- Shaky ownership, stadium issues, and poor attendance led to the Montreal Expos’ departure for Washington in 2004
- Talk of baseball’s return to Montreal rekindled with the Toronto Blue Jays’ annual spring visit
- Opposition to a taxpayer-funded stadium, stiff competition from US cities remain obstacles to baseball’s return
The Toronto Blue Jays’ annual spring visit to Montreal has once again raised hopes that Major League Baseball may soon return to Canada’s second-largest city.
A groundswell of support for baseball exists among hardcore fans in the city, and a prospective ownership group is actively pursuing plans to build a ballpark just minutes from downtown Montreal.
However, with the bitter memory of the Montreal Expos’ departure for Washington, DC still fresh in the minds of city residents, politicians, business people, and baseball industry insiders, an imminent revival of Major League Baseball in La Belle Province remains a longshot.
Odds Major League Baseball Returns to Montreal by 2023
|Will Major League Baseball Return To Montreal By 2023?||Odds|
*Odds current as March 31
Ownership issues, rapidly falling attendance, the lack of a television deal, and poor performance on the field combined to seal the fate of the Montreal Expos, who were reborn as the Washington Nationals after relocating to the nation’s capital at the conclusion of the 2004 MLB season.
And while the Blue Jays’ annual spring training stop has proven popular with local fans, many of the same issues that faced the Expos 15 years ago still exist today.
Build It and They Will Come…Maybe
As anyone who has watched a game there knows, Montreal’s Olympic Stadium falls abysmally short of the minimum standard for an MLB ballpark.
Built for the 1976 Olympic Games at an outrageous cost of $1.1 billion to taxpayers, the “Big Owe” continues to be plagued by issues relating to its non-functional retractable roof that has added an additional $500 million in costs to maintain over the past four decades.
— SportsPaper (@SportsPaperInfo) April 15, 2018
A prospective ownership group led by Stephen Bronfman, son of original Expos co-founder Charles Bronfman, recently proposed the construction of a new ballpark on land near the city’s historic Old Port that would likely require taxpayer investment to get built.
MFQOD: The group of business people that want to bring Major League Baseball back to Montreal have decided on the location of the new stadium. It’s the Peel Basin. What are your thoughts of this location? 514-790-1690 #TSN690 pic.twitter.com/CQJz40UWtC
— Tony Marinaro (@TonyMarinaro) February 13, 2019
But with Quebec taxpayers still feeling the sting of the province’s Olympic boondoggle, public funding for a new ballpark in Montreal is likely a non-starter.
Further complicating the stadium issue is the NHL’s decision to not return to Quebec City, despite the recent construction of shiny new Centre Videotron at a cost to taxpayers of almost $400 million.
the Videotron Centre cost $400m to build.The city just leased it to a company for $33m for 25 years.
— birky (@b1rky) April 7, 2015
As Quebec City’s recent experience with the NHL illustrates, a groundswell of fan support means little in the quest to attract a major league franchise.
No fan outcry for hockey in the desert existed in Las Vegas. Instead, it was the emergence of a deep-pocketed owner with a love for hockey and a commitment to the city that made the difference in the arrival of the expansion Vegas Golden Knights in 2017.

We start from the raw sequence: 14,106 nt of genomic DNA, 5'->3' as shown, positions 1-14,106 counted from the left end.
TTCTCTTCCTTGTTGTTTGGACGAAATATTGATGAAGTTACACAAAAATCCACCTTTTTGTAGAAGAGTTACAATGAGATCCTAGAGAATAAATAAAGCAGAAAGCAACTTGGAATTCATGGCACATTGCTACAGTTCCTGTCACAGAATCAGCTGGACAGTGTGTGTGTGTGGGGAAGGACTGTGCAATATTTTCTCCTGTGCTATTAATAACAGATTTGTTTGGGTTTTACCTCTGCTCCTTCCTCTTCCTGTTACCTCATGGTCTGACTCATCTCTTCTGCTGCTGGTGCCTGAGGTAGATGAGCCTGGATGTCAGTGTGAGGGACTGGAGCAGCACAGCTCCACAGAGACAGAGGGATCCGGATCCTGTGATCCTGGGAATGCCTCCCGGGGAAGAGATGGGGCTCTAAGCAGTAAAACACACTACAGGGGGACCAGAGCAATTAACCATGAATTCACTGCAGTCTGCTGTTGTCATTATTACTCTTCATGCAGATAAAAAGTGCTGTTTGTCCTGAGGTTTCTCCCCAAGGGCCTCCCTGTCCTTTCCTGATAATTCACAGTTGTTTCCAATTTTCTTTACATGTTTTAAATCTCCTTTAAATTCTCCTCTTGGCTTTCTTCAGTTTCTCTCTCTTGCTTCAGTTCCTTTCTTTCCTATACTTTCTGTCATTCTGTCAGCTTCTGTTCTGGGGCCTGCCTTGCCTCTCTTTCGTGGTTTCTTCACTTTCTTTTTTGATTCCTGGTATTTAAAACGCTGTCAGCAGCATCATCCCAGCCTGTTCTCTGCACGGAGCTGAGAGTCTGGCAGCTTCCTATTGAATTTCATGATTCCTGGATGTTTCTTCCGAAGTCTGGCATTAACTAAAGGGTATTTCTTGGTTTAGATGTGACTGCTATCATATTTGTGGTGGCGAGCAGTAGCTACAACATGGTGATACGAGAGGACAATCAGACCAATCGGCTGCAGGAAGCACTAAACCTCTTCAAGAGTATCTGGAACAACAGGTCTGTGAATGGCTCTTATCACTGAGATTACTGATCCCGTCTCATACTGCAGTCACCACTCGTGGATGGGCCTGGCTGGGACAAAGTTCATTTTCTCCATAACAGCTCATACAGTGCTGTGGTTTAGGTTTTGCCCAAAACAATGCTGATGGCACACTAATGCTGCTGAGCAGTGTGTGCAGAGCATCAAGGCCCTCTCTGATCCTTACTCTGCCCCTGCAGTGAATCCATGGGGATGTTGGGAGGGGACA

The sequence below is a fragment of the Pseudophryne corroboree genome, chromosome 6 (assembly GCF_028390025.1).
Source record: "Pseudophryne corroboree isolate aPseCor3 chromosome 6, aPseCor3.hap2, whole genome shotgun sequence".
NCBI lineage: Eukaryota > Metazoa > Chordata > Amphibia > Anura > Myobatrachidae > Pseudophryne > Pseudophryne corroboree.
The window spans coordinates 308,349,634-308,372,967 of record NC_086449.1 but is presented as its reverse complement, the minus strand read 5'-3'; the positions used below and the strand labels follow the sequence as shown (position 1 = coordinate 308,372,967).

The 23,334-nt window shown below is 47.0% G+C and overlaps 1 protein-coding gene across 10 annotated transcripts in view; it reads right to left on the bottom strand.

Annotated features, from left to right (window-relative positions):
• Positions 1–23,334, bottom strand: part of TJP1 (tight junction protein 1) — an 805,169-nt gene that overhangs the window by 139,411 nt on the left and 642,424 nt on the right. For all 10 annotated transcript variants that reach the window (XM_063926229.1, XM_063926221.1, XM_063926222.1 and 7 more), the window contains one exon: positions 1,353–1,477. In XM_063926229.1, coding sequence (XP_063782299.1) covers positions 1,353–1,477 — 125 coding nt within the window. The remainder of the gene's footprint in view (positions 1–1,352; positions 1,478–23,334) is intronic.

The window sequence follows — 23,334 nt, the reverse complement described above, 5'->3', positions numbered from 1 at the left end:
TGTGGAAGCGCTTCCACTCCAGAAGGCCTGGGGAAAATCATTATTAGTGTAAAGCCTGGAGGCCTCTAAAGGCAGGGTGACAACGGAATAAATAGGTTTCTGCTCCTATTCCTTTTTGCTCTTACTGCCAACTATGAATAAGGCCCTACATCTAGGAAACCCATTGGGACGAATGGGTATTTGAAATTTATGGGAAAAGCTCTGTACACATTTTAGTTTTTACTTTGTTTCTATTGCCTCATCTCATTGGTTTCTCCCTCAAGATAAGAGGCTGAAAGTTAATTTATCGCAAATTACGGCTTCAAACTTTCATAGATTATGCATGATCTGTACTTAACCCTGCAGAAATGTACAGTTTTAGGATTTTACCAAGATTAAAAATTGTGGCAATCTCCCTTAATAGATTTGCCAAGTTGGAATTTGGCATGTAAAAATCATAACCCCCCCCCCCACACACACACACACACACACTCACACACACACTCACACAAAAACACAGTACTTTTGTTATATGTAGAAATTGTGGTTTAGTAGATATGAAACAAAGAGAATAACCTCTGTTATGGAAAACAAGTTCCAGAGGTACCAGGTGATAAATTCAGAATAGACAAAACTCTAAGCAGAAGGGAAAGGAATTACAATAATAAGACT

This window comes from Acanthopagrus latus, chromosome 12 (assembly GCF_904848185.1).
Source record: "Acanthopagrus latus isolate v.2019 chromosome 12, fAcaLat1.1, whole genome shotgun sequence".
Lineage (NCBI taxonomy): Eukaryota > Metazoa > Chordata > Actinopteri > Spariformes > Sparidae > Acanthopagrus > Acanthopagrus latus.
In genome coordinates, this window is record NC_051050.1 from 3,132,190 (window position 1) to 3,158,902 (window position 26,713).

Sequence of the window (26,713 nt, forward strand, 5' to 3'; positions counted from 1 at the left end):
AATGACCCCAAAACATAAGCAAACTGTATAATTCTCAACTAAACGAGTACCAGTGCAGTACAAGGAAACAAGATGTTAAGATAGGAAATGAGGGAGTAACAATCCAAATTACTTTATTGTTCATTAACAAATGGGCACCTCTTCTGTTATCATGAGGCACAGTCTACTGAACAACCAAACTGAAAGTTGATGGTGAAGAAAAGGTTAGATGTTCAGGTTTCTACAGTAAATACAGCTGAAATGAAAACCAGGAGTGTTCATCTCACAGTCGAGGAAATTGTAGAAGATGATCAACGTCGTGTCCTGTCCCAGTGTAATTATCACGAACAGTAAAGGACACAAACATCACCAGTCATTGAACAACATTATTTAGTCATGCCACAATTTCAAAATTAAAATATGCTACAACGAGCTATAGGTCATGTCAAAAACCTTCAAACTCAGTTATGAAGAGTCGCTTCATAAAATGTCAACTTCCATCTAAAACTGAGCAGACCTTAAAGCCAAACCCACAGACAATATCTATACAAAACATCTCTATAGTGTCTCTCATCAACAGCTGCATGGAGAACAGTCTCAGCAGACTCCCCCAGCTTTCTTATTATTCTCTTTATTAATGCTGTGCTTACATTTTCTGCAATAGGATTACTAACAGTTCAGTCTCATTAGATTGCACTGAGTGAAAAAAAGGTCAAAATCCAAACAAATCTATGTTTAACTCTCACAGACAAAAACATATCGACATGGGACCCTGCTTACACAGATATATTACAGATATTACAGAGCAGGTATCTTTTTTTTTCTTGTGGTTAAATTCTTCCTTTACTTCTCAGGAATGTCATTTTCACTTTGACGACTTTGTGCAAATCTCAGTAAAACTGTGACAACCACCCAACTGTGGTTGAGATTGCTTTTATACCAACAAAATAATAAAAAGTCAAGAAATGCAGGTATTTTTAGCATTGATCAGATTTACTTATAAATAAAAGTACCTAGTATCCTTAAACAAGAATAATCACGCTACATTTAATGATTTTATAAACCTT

Bringing Baseball to Montreal a Multi-Billion Dollar Proposition
While Bronfman is among Montreal’s most prominent businessmen, it remains to be seen whether his ownership group has the financial muscle required to take on the daunting multi-billion dollar project of securing a franchise, building a stadium without government assistance, and shouldering the nine-figure annual payroll required to field a competitive team.
Top 10 Most Valuable MLB Franchises, according to @forbes are: Yankees ($4B), Dodgers ($3B), Cubs ($2.9B), Giants ($2.85B), Red Sox ($2.8B), Mets ($2.1B), Cardinals ($1.9B), Angels ($1.8B), Phillies ($1.7B) & Nationals ($1.675B).
— Darren Rovell (@darrenrovell) April 11, 2018
Stiff Competition from US Cities with Deep Baseball Roots
Of course, the other big question mark concerns whether the MLB would return to Montreal via expansion or relocation.
The Tampa Bay Rays and Oakland A’s have long been considered the two most likely MLB franchises to relocate. However, with the Rays recently committing to staying in Tampa until at least 2027, and the A’s actively pursuing a new stadium in the Bay Area, the return of baseball would likely come via expansion.
Thinking about the reported proposal that has the Tampa Bay Rays splitting time with Montreal. Unworkable in every way, it seems to me – but I failed to mention that the Rays have an airtight lease where they are. They're not going to get halfway out of it.
— Jack Todd (@jacktodd46) February 24, 2019
But Montreal will face considerable competition from cities across North America when MLB makes a move on expansion for the first time in two decades.
In addition to Las Vegas, which has enjoyed massive success with the Golden Knights, and will soon welcome the NFL’s Oakland Raiders to town, several US cities with deep baseball roots like Portland, Charlotte, and Nashville are likely to be in a favorable position to bid for an MLB club.
The Athletic MLB players poll.
Q. Which city would you like to see an expansion team? pic.twitter.com/9pgMPRSYCf
— Jones on Lockdown (@deuceohsixx) March 27, 2019
With so many obstacles to clear, Montreal fans awaiting baseball’s return will likely have to bide their time. That time might be best spent wagering on the MLB not returning to their city by 2023, which will pay out on short -1400 odds.
Pick: No (-1400)